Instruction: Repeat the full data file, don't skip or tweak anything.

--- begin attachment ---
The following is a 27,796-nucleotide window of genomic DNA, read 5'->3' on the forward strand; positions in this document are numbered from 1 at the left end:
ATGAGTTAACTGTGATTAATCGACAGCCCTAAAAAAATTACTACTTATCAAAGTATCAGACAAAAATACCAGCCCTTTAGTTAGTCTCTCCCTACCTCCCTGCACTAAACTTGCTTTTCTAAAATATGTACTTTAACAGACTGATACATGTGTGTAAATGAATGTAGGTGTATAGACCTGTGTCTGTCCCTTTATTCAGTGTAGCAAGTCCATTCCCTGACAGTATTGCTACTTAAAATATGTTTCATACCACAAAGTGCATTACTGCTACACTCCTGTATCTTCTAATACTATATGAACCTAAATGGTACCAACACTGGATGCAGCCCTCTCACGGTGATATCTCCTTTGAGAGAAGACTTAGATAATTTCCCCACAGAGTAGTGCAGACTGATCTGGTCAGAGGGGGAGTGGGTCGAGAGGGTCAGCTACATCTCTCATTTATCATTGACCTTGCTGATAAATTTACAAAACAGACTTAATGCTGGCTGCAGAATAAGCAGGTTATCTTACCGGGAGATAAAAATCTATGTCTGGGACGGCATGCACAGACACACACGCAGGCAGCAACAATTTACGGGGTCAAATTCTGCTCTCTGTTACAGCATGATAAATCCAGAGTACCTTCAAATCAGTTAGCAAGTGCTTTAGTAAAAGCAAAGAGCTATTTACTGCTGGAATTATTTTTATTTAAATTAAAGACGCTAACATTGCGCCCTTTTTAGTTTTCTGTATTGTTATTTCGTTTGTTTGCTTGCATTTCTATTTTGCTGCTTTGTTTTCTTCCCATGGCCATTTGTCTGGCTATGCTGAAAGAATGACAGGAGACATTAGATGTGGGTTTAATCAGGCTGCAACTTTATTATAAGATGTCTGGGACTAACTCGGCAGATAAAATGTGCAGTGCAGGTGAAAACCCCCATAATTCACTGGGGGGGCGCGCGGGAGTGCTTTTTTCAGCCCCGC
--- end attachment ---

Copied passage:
The following is a 27,796-nucleotide window of genomic DNA, read 5'->3' on the forward strand; positions in this document are numbered from 1 at the left end:
ATGAGTTAACTGTGATTAATCGACAGCCCTAAAAAAATTACTACTTATCAAAGTATCAGACAAAAATACCAGCCCTTTAGTTAGTCTCTCCCTACCTCCCTGCACTAAACTTGCTTTTCTAAAATATGTACTTTAACAGACTGATACATGTGTGTAAATGAATGTAGGTGTATAGACCTGTGTCTGTCCCTTTATTCAGTGTAGCAAGTCCATTCCCTGACAGTATTGCTACTTAAAATATGTTTCATACCACAAAGTGCATTACTGCTACACTCCTGTATCTTCTAATACTATATGAACCTAAATGGTACCAACACTGGATGCAGCCCTCTCACGGTGATATCTCCTTTGAGAGAAGACTTAGATAATTTCCCCACAGAGTAGTGCAGACTGATCTGGTCAGAGGGGGAGTGGGTCGAGAGGGTCAGCTACATCTCTCATTTATCATTGACCTTGCTGATAAATTTACAAAACAGACTTAATGCTGGCTGCAGAATAAGCAGGTTATCTTACCGGGAGATAAAAATCTATGTCTGGGACGGCATGCACAGACACACACGCAGGCAGCAACAATTTACGGGGTCAAATTCTGCTCTCTGTTACAGCATGATAAATCCAGAGTACCTTCAAATCAGTTAGCAAGTGCTTTAGTAAAAGCAAAGAGCTATTTACTGCTGGAATTATTTTTATTTAAATTAAAGACGCTAACATTGCGCCCTTTTTAGTTTTCTGTATTGTTATTTCGTTTGTTTGCTTGCATTTCTATTTTGCTGCTTTGTTTTCTTCCCATGGCCATTTGTCTGGCTATGCTGAAAGAATGACAGGAGACATTAGATGTGGGTTTAATCAGGCTGCAACTTTATTATAAGATGTCTGGGACTAACTCGGCAGATAAAATGTGCAGTGCAGGTGAAAACCCCCATAATTCACTGGGGGGGCGCGCGGGAGTGCTTTTTTCAGCCCCGC